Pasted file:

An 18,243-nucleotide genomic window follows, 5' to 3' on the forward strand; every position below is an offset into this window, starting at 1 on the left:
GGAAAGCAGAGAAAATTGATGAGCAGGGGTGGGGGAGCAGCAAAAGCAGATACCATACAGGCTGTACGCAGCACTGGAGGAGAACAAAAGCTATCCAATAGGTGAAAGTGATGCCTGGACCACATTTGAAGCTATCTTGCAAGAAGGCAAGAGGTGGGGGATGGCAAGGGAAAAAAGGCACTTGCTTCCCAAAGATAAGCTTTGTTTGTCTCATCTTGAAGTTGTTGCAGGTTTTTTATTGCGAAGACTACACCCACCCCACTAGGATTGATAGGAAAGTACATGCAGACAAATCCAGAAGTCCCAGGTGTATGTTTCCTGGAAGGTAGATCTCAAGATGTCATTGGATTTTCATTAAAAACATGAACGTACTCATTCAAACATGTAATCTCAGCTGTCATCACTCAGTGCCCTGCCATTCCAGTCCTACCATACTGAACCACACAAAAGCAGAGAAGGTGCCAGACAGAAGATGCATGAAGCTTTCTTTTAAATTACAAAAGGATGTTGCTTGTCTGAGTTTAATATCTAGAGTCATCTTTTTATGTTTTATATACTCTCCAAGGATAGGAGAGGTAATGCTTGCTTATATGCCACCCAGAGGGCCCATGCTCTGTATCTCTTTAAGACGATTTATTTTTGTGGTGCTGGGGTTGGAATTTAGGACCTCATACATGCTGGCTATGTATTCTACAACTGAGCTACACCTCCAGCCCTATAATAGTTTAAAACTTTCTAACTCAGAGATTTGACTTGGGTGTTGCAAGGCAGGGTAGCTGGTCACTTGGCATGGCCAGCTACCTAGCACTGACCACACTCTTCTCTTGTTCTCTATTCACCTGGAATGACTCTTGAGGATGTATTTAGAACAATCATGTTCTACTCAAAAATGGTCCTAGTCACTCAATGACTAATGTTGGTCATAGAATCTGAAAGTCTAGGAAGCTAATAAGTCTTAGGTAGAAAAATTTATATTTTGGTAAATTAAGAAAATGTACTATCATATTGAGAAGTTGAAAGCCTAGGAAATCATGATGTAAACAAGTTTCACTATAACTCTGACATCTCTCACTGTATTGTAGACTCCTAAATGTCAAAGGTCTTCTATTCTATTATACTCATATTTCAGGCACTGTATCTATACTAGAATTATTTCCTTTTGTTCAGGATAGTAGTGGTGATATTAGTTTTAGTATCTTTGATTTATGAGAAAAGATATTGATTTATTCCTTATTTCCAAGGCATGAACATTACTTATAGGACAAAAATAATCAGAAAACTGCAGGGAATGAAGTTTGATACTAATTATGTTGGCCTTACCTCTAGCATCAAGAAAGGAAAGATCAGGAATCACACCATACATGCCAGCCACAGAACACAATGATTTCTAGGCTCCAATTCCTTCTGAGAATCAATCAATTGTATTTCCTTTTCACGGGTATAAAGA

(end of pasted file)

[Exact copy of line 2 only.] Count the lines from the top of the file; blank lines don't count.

GGAAAGCAGAGAAAATTGATGAGCAGGGGTGGGGGAGCAGCAAAAGCAGATACCATACAGGCTGTACGCAGCACTGGAGGAGAACAAAAGCTATCCAATAGGTGAAAGTGATGCCTGGACCACATTTGAAGCTATCTTGCAAGAAGGCAAGAGGTGGGGGATGGCAAGGGAAAAAAGGCACTTGCTTCCCAAAGATAAGCTTTGTTTGTCTCATCTTGAAGTTGTTGCAGGTTTTTTATTGCGAAGACTACACCCACCCCACTAGGATTGATAGGAAAGTACATGCAGACAAATCCAGAAGTCCCAGGTGTATGTTTCCTGGAAGGTAGATCTCAAGATGTCATTGGATTTTCATTAAAAACATGAACGTACTCATTCAAACATGTAATCTCAGCTGTCATCACTCAGTGCCCTGCCATTCCAGTCCTACCATACTGAACCACACAAAAGCAGAGAAGGTGCCAGACAGAAGATGCATGAAGCTTTCTTTTAAATTACAAAAGGATGTTGCTTGTCTGAGTTTAATATCTAGAGTCATCTTTTTATGTTTTATATACTCTCCAAGGATAGGAGAGGTAATGCTTGCTTATATGCCACCCAGAGGGCCCATGCTCTGTATCTCTTTAAGACGATTTATTTTTGTGGTGCTGGGGTTGGAATTTAGGACCTCATACATGCTGGCTATGTATTCTACAACTGAGCTACACCTCCAGCCCTATAATAGTTTAAAACTTTCTAACTCAGAGATTTGACTTGGGTGTTGCAAGGCAGGGTAGCTGGTCACTTGGCATGGCCAGCTACCTAGCACTGACCACACTCTTCTCTTGTTCTCTATTCACCTGGAATGACTCTTGAGGATGTATTTAGAACAATCATGTTCTACTCAAAAATGGTCCTAGTCACTCAATGACTAATGTTGGTCATAGAATCTGAAAGTCTAGGAAGCTAATAAGTCTTAGGTAGAAAAATTTATATTTTGGTAAATTAAGAAAATGTACTATCATATTGAGAAGTTGAAAGCCTAGGAAATCATGATGTAAACAAGTTTCACTATAACTCTGACATCTCTCACTGTATTGTAGACTCCTAAATGTCAAAGGTCTTCTATTCTATTATACTCATATTTCAGGCACTGTATCTATACTAGAATTATTTCCTTTTGTTCAGGATAGTAGTGGTGATATTAGTTTTAGTATCTTTGATTTATGAGAAAAGATATTGATTTATTCCTTATTTCCAAGGCATGAACATTACTTATAGGACAAAAATAATCAGAAAACTGCAGGGAATGAAGTTTGATACTAATTATGTTGGCCTTACCTCTAGCATCAAGAAAGGAAAGATCAGGAATCACACCATACATGCCAGCCACAGAACACAATGATTTCTAGGCTCCAATTCCTTCTGAGAATCAATCAATTGTATTTCCTTTTCACGGGTATAAAGA